Dad was a risk taker. When Interstate 77 was being built, he always snuck on the highway, bypassing the blockades to test out the new roads. Even then I had a strong sense of what I felt was right and wrong and I did not like my father breaking the rules.

Before the pandemic, we took road trips often to see our family. I often made the 8 hour drive to Florida to spend a week or two with my daughter and her family. I miss the freedom of just packing up the car on a whim and hitting the road.

When it is safe again, I look forward to heading out to see some of the places I’ve always wanted to visit. I’d like to go back to Maine and Vermont, and maybe even take a drive across country. There’s always Mackinac Island, and I’d love to visit Greenfield Village again. So much to enjoy. But this will all be after our family gets sick of us and suggests, kindly of course, we “hit the road”.

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Thank You Followers

Thank you

Today I noticed my followers rolled over the 800 mark. While I know not all those followers are ‘real’ there are many who are faithful readers and commenters. It is humbling to share my thoughts and be heard and responded to in this great void of silence brought on by the pandemic we are living through. Never in my lifetime has the entire world experienced such a devastating event simultaneously. I hope it might reflect a deeper understanding of our shared humanity.

I thank you. For your readership, your comments, and your engaging and thoughtful posts as well. I am proud to be a part of a community that enriches my life in so many ways.

 

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Monday Missive

It seems like these last few days have lasted a month. I have still not recovered enough to write much in the way of lighthearted posts. That being said, here’s my best shot at putting thoughts on paper (sic).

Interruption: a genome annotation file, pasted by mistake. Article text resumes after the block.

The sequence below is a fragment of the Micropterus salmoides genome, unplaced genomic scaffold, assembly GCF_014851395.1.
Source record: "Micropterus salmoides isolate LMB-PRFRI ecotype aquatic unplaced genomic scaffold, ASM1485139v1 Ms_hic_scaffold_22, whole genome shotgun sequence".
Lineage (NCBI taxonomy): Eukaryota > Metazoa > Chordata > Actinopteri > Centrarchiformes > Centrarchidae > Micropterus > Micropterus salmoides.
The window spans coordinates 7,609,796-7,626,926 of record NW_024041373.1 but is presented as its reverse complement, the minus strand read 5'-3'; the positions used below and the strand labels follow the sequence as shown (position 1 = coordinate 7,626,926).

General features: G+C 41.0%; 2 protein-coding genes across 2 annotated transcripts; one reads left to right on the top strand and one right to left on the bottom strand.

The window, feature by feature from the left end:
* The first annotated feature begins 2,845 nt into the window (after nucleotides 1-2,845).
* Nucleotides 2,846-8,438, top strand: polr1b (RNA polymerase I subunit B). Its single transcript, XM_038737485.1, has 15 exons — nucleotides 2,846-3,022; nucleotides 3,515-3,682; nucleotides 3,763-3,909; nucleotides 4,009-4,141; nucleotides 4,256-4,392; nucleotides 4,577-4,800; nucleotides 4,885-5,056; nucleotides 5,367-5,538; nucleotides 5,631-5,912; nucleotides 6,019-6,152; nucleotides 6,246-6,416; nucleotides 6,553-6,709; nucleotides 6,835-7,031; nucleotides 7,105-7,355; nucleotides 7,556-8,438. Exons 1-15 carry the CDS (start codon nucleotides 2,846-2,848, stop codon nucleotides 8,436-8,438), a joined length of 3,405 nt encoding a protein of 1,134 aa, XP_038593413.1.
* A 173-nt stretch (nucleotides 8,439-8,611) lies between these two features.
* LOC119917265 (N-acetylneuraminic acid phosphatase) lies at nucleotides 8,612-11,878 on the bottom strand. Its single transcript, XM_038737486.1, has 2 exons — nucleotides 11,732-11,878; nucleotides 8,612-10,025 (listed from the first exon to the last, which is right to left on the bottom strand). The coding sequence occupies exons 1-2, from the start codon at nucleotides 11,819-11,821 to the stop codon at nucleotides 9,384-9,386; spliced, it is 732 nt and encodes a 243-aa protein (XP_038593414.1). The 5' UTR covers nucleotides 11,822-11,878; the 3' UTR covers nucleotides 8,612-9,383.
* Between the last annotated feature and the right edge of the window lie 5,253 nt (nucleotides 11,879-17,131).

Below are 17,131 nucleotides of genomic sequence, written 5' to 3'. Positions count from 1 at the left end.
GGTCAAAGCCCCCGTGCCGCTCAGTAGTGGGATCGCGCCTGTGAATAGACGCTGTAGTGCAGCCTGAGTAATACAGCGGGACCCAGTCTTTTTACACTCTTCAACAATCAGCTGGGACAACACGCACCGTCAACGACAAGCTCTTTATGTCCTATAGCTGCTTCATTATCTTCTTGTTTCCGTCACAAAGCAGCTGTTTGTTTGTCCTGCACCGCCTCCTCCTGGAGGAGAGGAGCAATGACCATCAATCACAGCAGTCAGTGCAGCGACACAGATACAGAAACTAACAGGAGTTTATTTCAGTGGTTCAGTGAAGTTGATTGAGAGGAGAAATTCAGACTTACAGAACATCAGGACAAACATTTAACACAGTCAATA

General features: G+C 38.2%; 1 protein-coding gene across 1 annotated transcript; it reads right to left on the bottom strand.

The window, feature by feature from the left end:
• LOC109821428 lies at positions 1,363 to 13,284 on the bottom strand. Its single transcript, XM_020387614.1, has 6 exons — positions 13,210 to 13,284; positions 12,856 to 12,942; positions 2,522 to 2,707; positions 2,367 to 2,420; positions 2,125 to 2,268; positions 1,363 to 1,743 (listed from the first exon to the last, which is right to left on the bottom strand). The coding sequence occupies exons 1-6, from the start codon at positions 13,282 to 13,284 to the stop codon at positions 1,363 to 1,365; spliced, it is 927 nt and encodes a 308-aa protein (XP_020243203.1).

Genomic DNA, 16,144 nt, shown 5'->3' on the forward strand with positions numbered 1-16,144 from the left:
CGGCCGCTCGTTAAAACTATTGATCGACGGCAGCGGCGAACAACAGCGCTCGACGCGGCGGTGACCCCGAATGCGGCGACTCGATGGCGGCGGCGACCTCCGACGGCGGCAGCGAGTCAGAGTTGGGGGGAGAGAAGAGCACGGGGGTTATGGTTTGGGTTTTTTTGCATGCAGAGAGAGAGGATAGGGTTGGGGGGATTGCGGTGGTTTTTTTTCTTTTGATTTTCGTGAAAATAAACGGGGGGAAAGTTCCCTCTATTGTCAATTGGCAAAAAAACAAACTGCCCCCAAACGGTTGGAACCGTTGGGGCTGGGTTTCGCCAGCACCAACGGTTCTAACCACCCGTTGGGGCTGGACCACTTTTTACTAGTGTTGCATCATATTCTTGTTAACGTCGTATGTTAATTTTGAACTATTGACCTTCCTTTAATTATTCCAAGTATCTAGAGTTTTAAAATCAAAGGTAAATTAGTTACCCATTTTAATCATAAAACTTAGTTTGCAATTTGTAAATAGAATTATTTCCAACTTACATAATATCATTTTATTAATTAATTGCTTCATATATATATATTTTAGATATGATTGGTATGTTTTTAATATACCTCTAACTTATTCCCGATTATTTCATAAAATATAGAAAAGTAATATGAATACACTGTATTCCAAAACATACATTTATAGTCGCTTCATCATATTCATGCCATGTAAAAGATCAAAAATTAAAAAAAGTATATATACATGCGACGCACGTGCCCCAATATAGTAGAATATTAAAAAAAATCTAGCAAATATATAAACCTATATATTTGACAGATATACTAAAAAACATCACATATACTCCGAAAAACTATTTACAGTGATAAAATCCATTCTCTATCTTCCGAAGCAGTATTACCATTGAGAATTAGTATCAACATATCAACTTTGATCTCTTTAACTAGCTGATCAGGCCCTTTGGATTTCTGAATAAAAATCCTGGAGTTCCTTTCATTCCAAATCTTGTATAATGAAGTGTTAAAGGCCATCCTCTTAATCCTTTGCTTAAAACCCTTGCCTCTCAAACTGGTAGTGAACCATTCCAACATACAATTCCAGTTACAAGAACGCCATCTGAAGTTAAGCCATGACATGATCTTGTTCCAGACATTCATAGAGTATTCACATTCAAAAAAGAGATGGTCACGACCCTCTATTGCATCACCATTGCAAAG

• “Measure twice, cut once.” Words I remember from the television show “This Old House” exchanged between Bob Vila and Norm Abram. I will stretch its meaning by advising you to check your documentation once, twice, thrice. I found a document I’ve had for almost 4 years that may answer some genealogy questions which have stumped me in my research since I began.
  • Yesterday I mentioned we have been watching another UK show “Detectorists”. Neither of us really understand why we enjoy it so much, but we do. We just finished the series “No Offence” which was good – but whoah – rather graphic in places.
  • I am trying not to think about what is happening in my country, but it is all I can think about. Watching tv or working on projects helps, but it is just so heartbreaking to me. As a veteran, it is so hard for me to fathom. I never thought I would see this day.
  • I just signed up for a Zoom art class this afternoon. I am anxious to see how that goes.
  • We ordered seed potatoes to be delivered in March. We bought some early, mid, and late harvest potatoes. We are going to try the container method and see what happens.
  • My writing class is moving along although I have yet to be presented with a subject I am finding compelling enough to compose any essay-like material. The response to everything seems to be colored by the pandemic.
  • We are now in the group available to get the vaccine. We have completed the interest survey but all appointments are booked through the month of February unless they receive more of the vaccine. At least I feel like we have made the first step.
  • The last few nights I resumed my practice of falling asleep to soothing music. This is still my Go-To sleep music if you need something to relax to: